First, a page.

(The Guardian) The kingdom of women: the Tibetan tribe where a man is never the boss
It’s a place where women rule, marriage doesn’t exist and everything follows the maternal bloodline. But is it as good for women as it sounds – and how long can it last?
Imagine a society without fathers; without marriage (or divorce); one in which nuclear families don’t exist. Grandmother sits at the head of the table; her sons and daughters live with her, along with the children of those daughters, following the maternal bloodline. Men are little more than studs, sperm donors who inseminate women but have, more often than not, little involvement in their children’s upbringing.
This progressive, feminist world – or anachronistic matriarchy, as skewed as any patriarchal society, depending on your viewpoint – exists in a lush valley in Yunnan, south-west China, in the far eastern foothills of the Himalayas. An ancient tribal community of Tibetan Buddhists called the Mosuo, they live in a surprisingly modern way: women are treated as equal, if not superior, to men; both have as many, or as few, sexual partners as they like, free from judgment; and extended families bring up the children and care for the elderly. But is it as utopian as it seems? And how much longer can it survive?
Choo Waihong set about finding out. A successful corporate lawyer from Singapore, she left her job in 2006 to travel. Having trained and worked in Canada, the US and London, she felt drawn to visit China, the country of her ancestors. After reading about the Mosuo, she decided to take a trip to their picturesque community – a series of villages dotted around a mountain and Lugu Lake – as many tourists do. But something beyond the views and clean air grabbed her.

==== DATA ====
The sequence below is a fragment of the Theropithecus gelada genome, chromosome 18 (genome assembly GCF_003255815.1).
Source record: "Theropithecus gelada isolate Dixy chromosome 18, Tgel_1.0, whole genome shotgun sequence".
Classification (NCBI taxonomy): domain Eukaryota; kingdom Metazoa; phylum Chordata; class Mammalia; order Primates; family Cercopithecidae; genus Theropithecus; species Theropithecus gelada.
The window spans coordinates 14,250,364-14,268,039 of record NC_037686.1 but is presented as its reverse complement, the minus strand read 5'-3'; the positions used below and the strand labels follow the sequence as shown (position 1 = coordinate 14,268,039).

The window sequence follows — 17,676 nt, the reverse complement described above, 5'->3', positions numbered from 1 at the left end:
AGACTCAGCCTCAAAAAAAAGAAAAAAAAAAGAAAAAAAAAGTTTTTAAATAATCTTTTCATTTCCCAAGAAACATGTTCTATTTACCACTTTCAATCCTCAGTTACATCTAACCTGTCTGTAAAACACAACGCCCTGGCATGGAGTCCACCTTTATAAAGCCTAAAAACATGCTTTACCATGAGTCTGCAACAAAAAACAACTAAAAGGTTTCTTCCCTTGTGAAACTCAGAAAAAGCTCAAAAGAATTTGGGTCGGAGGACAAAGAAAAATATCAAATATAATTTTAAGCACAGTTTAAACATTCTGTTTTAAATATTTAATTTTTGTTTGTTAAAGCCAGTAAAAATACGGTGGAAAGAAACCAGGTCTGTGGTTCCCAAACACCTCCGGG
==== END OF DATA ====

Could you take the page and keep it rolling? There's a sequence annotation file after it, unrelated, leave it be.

“I grew up in a world where men are the bosses,” she says. “My father and I fought a lot – he was the quintessential male in an extremely patriarchal Chinese community in Singapore. And I never really belonged at work; the rules were geared towards men, and intuitively understood by them, but not me. I’ve been a feminist all my life, and the Mosuo seemed to place the female at the centre of their society. It was inspiring.”
Warm, curious and quick-witted, Waihong made friends quickly. She discovered that Mosuo children “belong” only to their mothers – their biological fathers live in their own matriarchal family home. Young Mosuo are brought up by their mothers, grandmothers, aunts and uncles.
From the perspective of an outsider – particularly one from China, from where the majority of tourists come – the Mosuo are “condemned” as a society of single mothers, says Waihong. “Children are born out of wedlock, which in China is still unusual. But this isn’t how the Mosuo see it – to them, marriage is an inconceivable concept, and a child is ‘fatherless’ simply because their society pays no heed to fatherhood. The nuclear family as we understand it exists, just in a different form.”
Men and women practise what is known as a “walking marriage” – an elegant term for what are essentially furtive, nocturnal hook-ups with lovers known as “axia”. A man’s hat hung on the door handle of a woman’s quarters is a sign to other men not to enter. These range from one-night stands to regular encounters that deepen into exclusive, life-long partnerships – and may or may not end in pregnancy. But couples never live together, and no one says, “I do”.
“For Mosuo women, an axia is often a pleasurable digression from the drudgery of everyday life, as well as a potential sperm donor,” says Waihong.
Women own and inherit property, sow crops in this agrarian society, and run the households – cooking, cleaning and child-rearing. The men provide strength, ploughing, building, repairing homes, slaughtering animals and helping with big familial decisions, although the final say is always with Grandmother. Although men have no paternal responsibilities – it is common for women not to know who the father of their children is, and there is no stigma attached to this – they have considerable responsibility as uncles to their sisters’ children. In fact, along with elderly maternal great-uncles, who are often the households’ second-in-charge, younger uncles are the pivotal male influence on children.